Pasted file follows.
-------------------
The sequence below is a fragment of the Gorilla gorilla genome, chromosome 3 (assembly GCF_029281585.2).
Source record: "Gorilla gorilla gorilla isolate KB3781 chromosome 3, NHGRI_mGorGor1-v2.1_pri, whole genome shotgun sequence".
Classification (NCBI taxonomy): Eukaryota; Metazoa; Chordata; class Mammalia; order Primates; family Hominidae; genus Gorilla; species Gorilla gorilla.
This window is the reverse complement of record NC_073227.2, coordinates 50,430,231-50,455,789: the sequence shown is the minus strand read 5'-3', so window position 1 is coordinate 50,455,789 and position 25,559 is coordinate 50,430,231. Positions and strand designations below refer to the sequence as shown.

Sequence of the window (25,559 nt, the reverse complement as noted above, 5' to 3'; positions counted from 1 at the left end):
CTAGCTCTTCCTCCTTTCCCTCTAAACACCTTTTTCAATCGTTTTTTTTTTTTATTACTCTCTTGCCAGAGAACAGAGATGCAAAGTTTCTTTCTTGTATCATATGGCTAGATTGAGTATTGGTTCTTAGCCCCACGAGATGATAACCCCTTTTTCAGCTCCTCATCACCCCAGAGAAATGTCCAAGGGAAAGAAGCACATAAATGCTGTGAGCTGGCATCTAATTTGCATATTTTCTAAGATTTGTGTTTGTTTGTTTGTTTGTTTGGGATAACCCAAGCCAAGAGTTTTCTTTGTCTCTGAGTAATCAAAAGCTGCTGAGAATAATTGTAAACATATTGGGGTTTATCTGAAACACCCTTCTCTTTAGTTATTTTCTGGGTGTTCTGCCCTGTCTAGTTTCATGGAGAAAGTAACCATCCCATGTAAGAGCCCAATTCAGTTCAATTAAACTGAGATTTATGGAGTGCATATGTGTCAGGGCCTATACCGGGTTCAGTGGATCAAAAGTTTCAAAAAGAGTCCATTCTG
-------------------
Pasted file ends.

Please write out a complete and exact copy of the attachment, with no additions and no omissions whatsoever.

The sequence below is a fragment of the Gorilla gorilla genome, chromosome 3 (assembly GCF_029281585.2).
Source record: "Gorilla gorilla gorilla isolate KB3781 chromosome 3, NHGRI_mGorGor1-v2.1_pri, whole genome shotgun sequence".
Classification (NCBI taxonomy): Eukaryota; Metazoa; Chordata; class Mammalia; order Primates; family Hominidae; genus Gorilla; species Gorilla gorilla.
This window is the reverse complement of record NC_073227.2, coordinates 50,430,231-50,455,789: the sequence shown is the minus strand read 5'-3', so window position 1 is coordinate 50,455,789 and position 25,559 is coordinate 50,430,231. Positions and strand designations below refer to the sequence as shown.

Sequence of the window (25,559 nt, the reverse complement as noted above, 5' to 3'; positions counted from 1 at the left end):
CTAGCTCTTCCTCCTTTCCCTCTAAACACCTTTTTCAATCGTTTTTTTTTTTTATTACTCTCTTGCCAGAGAACAGAGATGCAAAGTTTCTTTCTTGTATCATATGGCTAGATTGAGTATTGGTTCTTAGCCCCACGAGATGATAACCCCTTTTTCAGCTCCTCATCACCCCAGAGAAATGTCCAAGGGAAAGAAGCACATAAATGCTGTGAGCTGGCATCTAATTTGCATATTTTCTAAGATTTGTGTTTGTTTGTTTGTTTGTTTGGGATAACCCAAGCCAAGAGTTTTCTTTGTCTCTGAGTAATCAAAAGCTGCTGAGAATAATTGTAAACATATTGGGGTTTATCTGAAACACCCTTCTCTTTAGTTATTTTCTGGGTGTTCTGCCCTGTCTAGTTTCATGGAGAAAGTAACCATCCCATGTAAGAGCCCAATTCAGTTCAATTAAACTGAGATTTATGGAGTGCATATGTGTCAGGGCCTATACCGGGTTCAGTGGATCAAAAGTTTCAAAAAGAGTCCATTCTG